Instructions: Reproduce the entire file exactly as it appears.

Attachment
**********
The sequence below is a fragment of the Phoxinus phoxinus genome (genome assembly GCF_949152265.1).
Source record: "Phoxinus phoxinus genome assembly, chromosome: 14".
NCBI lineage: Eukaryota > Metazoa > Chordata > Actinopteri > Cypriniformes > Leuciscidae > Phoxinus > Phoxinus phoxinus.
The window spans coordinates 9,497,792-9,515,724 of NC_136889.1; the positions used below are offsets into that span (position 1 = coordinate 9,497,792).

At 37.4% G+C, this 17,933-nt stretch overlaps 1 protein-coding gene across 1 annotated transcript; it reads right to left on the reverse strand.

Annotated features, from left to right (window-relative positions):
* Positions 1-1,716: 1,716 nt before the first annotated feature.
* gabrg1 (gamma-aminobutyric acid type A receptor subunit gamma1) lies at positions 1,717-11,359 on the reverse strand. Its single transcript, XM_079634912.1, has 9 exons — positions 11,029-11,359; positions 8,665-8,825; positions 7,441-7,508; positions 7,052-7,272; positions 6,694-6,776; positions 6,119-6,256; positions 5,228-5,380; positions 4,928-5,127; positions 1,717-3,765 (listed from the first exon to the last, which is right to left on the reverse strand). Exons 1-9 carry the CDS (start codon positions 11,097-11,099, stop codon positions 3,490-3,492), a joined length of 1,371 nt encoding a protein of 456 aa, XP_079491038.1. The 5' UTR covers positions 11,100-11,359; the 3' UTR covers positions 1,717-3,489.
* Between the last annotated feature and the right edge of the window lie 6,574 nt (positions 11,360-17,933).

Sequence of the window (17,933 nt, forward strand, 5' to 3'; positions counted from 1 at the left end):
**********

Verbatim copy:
The sequence below is a fragment of the Phoxinus phoxinus genome (genome assembly GCF_949152265.1).
Source record: "Phoxinus phoxinus genome assembly, chromosome: 14".
NCBI lineage: Eukaryota > Metazoa > Chordata > Actinopteri > Cypriniformes > Leuciscidae > Phoxinus > Phoxinus phoxinus.
The window spans coordinates 9,497,792-9,515,724 of NC_136889.1; the positions used below are offsets into that span (position 1 = coordinate 9,497,792).

At 37.4% G+C, this 17,933-nt stretch overlaps 1 protein-coding gene across 1 annotated transcript; it reads right to left on the reverse strand.

Annotated features, from left to right (window-relative positions):
* Positions 1-1,716: 1,716 nt before the first annotated feature.
* gabrg1 (gamma-aminobutyric acid type A receptor subunit gamma1) lies at positions 1,717-11,359 on the reverse strand. Its single transcript, XM_079634912.1, has 9 exons — positions 11,029-11,359; positions 8,665-8,825; positions 7,441-7,508; positions 7,052-7,272; positions 6,694-6,776; positions 6,119-6,256; positions 5,228-5,380; positions 4,928-5,127; positions 1,717-3,765 (listed from the first exon to the last, which is right to left on the reverse strand). Exons 1-9 carry the CDS (start codon positions 11,097-11,099, stop codon positions 3,490-3,492), a joined length of 1,371 nt encoding a protein of 456 aa, XP_079491038.1. The 5' UTR covers positions 11,100-11,359; the 3' UTR covers positions 1,717-3,489.
* Between the last annotated feature and the right edge of the window lie 6,574 nt (positions 11,360-17,933).

Sequence of the window (17,933 nt, forward strand, 5' to 3'; positions counted from 1 at the left end):